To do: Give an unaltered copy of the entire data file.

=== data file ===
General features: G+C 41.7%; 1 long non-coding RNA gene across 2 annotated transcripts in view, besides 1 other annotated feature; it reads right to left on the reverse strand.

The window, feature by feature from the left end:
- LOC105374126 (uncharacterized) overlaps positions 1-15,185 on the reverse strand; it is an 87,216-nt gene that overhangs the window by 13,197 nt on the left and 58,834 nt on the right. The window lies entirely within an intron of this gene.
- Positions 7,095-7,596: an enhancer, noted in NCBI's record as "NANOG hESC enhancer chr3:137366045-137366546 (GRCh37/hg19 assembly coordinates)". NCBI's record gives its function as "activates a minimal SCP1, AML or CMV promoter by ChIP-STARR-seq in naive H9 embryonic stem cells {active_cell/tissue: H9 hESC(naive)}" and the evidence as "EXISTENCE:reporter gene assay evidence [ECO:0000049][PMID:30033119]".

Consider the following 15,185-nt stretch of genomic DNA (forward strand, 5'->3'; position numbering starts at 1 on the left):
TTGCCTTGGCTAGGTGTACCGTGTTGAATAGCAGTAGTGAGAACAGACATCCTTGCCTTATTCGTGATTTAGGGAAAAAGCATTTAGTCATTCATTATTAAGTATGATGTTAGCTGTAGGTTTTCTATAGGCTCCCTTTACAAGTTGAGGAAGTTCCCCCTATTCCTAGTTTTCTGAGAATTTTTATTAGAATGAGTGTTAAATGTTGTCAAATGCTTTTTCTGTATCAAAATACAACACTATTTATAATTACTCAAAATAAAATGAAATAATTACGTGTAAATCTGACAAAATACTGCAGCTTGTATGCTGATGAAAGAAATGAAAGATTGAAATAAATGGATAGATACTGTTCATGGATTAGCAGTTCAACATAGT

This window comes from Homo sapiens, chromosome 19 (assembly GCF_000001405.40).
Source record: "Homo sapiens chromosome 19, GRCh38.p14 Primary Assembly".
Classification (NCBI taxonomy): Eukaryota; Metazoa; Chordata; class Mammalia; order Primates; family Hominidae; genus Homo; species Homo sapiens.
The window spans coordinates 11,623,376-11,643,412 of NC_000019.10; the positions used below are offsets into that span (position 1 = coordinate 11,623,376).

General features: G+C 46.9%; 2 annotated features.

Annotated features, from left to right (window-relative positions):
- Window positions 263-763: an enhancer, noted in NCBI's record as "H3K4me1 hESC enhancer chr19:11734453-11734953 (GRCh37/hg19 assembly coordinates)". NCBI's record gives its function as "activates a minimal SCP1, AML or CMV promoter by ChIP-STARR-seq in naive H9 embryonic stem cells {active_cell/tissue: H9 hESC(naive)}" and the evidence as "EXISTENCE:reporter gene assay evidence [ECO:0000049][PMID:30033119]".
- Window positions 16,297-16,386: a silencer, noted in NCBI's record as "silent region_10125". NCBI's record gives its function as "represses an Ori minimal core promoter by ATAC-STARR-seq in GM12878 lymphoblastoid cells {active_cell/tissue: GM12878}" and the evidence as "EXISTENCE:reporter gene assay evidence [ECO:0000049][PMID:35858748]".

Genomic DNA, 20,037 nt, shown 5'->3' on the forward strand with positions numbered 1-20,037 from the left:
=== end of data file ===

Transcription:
General features: G+C 41.7%; 1 long non-coding RNA gene across 2 annotated transcripts in view, besides 1 other annotated feature; it reads right to left on the reverse strand.

The window, feature by feature from the left end:
- LOC105374126 (uncharacterized) overlaps positions 1-15,185 on the reverse strand; it is an 87,216-nt gene that overhangs the window by 13,197 nt on the left and 58,834 nt on the right. The window lies entirely within an intron of this gene.
- Positions 7,095-7,596: an enhancer, noted in NCBI's record as "NANOG hESC enhancer chr3:137366045-137366546 (GRCh37/hg19 assembly coordinates)". NCBI's record gives its function as "activates a minimal SCP1, AML or CMV promoter by ChIP-STARR-seq in naive H9 embryonic stem cells {active_cell/tissue: H9 hESC(naive)}" and the evidence as "EXISTENCE:reporter gene assay evidence [ECO:0000049][PMID:30033119]".

Consider the following 15,185-nt stretch of genomic DNA (forward strand, 5'->3'; position numbering starts at 1 on the left):
TTGCCTTGGCTAGGTGTACCGTGTTGAATAGCAGTAGTGAGAACAGACATCCTTGCCTTATTCGTGATTTAGGGAAAAAGCATTTAGTCATTCATTATTAAGTATGATGTTAGCTGTAGGTTTTCTATAGGCTCCCTTTACAAGTTGAGGAAGTTCCCCCTATTCCTAGTTTTCTGAGAATTTTTATTAGAATGAGTGTTAAATGTTGTCAAATGCTTTTTCTGTATCAAAATACAACACTATTTATAATTACTCAAAATAAAATGAAATAATTACGTGTAAATCTGACAAAATACTGCAGCTTGTATGCTGATGAAAGAAATGAAAGATTGAAATAAATGGATAGATACTGTTCATGGATTAGCAGTTCAACATAGT

This window comes from Homo sapiens, chromosome 19 (assembly GCF_000001405.40).
Source record: "Homo sapiens chromosome 19, GRCh38.p14 Primary Assembly".
Classification (NCBI taxonomy): Eukaryota; Metazoa; Chordata; class Mammalia; order Primates; family Hominidae; genus Homo; species Homo sapiens.
The window spans coordinates 11,623,376-11,643,412 of NC_000019.10; the positions used below are offsets into that span (position 1 = coordinate 11,623,376).

General features: G+C 46.9%; 2 annotated features.

Annotated features, from left to right (window-relative positions):
- Window positions 263-763: an enhancer, noted in NCBI's record as "H3K4me1 hESC enhancer chr19:11734453-11734953 (GRCh37/hg19 assembly coordinates)". NCBI's record gives its function as "activates a minimal SCP1, AML or CMV promoter by ChIP-STARR-seq in naive H9 embryonic stem cells {active_cell/tissue: H9 hESC(naive)}" and the evidence as "EXISTENCE:reporter gene assay evidence [ECO:0000049][PMID:30033119]".
- Window positions 16,297-16,386: a silencer, noted in NCBI's record as "silent region_10125". NCBI's record gives its function as "represses an Ori minimal core promoter by ATAC-STARR-seq in GM12878 lymphoblastoid cells {active_cell/tissue: GM12878}" and the evidence as "EXISTENCE:reporter gene assay evidence [ECO:0000049][PMID:35858748]".

Genomic DNA, 20,037 nt, shown 5'->3' on the forward strand with positions numbered 1-20,037 from the left: